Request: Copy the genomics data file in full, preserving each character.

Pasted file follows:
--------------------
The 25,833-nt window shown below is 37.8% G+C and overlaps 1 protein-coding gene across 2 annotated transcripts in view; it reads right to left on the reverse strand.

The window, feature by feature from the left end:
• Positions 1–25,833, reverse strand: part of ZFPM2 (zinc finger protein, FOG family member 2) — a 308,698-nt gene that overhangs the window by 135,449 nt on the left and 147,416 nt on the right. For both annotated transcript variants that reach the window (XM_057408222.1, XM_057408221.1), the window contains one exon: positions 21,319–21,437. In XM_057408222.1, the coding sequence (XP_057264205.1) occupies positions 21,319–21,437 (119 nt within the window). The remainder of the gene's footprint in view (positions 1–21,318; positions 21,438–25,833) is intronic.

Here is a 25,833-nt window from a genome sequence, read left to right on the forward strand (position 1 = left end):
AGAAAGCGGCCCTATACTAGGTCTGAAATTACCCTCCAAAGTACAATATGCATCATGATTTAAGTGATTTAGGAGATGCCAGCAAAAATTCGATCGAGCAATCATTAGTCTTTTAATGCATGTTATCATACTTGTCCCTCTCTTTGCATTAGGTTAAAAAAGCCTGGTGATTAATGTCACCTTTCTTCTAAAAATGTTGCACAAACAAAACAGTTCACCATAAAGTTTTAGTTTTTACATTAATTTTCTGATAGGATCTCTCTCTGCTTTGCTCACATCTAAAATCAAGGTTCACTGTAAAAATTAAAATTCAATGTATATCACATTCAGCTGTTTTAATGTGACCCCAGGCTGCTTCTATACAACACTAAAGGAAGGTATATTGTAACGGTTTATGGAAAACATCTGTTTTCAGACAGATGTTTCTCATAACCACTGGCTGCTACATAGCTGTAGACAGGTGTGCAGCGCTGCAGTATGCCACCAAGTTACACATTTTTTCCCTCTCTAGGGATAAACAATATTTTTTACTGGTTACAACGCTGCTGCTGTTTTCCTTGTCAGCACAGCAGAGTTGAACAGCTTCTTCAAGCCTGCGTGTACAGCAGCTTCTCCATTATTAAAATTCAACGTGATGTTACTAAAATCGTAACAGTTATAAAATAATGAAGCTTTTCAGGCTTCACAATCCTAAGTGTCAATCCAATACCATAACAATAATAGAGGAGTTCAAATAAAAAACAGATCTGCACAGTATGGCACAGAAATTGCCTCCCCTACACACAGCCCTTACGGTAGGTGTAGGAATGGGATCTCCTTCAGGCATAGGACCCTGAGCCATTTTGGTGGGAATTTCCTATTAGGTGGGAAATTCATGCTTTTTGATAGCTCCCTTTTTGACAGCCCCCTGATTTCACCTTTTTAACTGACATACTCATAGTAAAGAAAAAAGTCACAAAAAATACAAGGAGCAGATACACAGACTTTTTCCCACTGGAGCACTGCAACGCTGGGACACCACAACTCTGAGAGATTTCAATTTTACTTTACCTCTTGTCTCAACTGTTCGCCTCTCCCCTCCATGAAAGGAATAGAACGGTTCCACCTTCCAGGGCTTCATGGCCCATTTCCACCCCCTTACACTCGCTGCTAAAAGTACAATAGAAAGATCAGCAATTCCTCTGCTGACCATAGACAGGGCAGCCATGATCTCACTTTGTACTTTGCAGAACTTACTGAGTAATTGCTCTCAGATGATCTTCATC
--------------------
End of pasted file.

The 25,833-nt window shown below is 37.8% G+C and overlaps 1 protein-coding gene across 2 annotated transcripts in view; it reads right to left on the reverse strand.

The window, feature by feature from the left end:
• Positions 1–25,833, reverse strand: part of ZFPM2 (zinc finger protein, FOG family member 2) — a 308,698-nt gene that overhangs the window by 135,449 nt on the left and 147,416 nt on the right. For both annotated transcript variants that reach the window (XM_057408222.1, XM_057408221.1), the window contains one exon: positions 21,319–21,437. In XM_057408222.1, the coding sequence (XP_057264205.1) occupies positions 21,319–21,437 (119 nt within the window). The remainder of the gene's footprint in view (positions 1–21,318; positions 21,438–25,833) is intronic.

Here is a 25,833-nt window from a genome sequence, read left to right on the forward strand (position 1 = left end):
AGAAAGCGGCCCTATACTAGGTCTGAAATTACCCTCCAAAGTACAATATGCATCATGATTTAAGTGATTTAGGAGATGCCAGCAAAAATTCGATCGAGCAATCATTAGTCTTTTAATGCATGTTATCATACTTGTCCCTCTCTTTGCATTAGGTTAAAAAAGCCTGGTGATTAATGTCACCTTTCTTCTAAAAATGTTGCACAAACAAAACAGTTCACCATAAAGTTTTAGTTTTTACATTAATTTTCTGATAGGATCTCTCTCTGCTTTGCTCACATCTAAAATCAAGGTTCACTGTAAAAATTAAAATTCAATGTATATCACATTCAGCTGTTTTAATGTGACCCCAGGCTGCTTCTATACAACACTAAAGGAAGGTATATTGTAACGGTTTATGGAAAACATCTGTTTTCAGACAGATGTTTCTCATAACCACTGGCTGCTACATAGCTGTAGACAGGTGTGCAGCGCTGCAGTATGCCACCAAGTTACACATTTTTTCCCTCTCTAGGGATAAACAATATTTTTTACTGGTTACAACGCTGCTGCTGTTTTCCTTGTCAGCACAGCAGAGTTGAACAGCTTCTTCAAGCCTGCGTGTACAGCAGCTTCTCCATTATTAAAATTCAACGTGATGTTACTAAAATCGTAACAGTTATAAAATAATGAAGCTTTTCAGGCTTCACAATCCTAAGTGTCAATCCAATACCATAACAATAATAGAGGAGTTCAAATAAAAAACAGATCTGCACAGTATGGCACAGAAATTGCCTCCCCTACACACAGCCCTTACGGTAGGTGTAGGAATGGGATCTCCTTCAGGCATAGGACCCTGAGCCATTTTGGTGGGAATTTCCTATTAGGTGGGAAATTCATGCTTTTTGATAGCTCCCTTTTTGACAGCCCCCTGATTTCACCTTTTTAACTGACATACTCATAGTAAAGAAAAAAGTCACAAAAAATACAAGGAGCAGATACACAGACTTTTTCCCACTGGAGCACTGCAACGCTGGGACACCACAACTCTGAGAGATTTCAATTTTACTTTACCTCTTGTCTCAACTGTTCGCCTCTCCCCTCCATGAAAGGAATAGAACGGTTCCACCTTCCAGGGCTTCATGGCCCATTTCCACCCCCTTACACTCGCTGCTAAAAGTACAATAGAAAGATCAGCAATTCCTCTGCTGACCATAGACAGGGCAGCCATGATCTCACTTTGTACTTTGCAGAACTTACTGAGTAATTGCTCTCAGATGATCTTCATC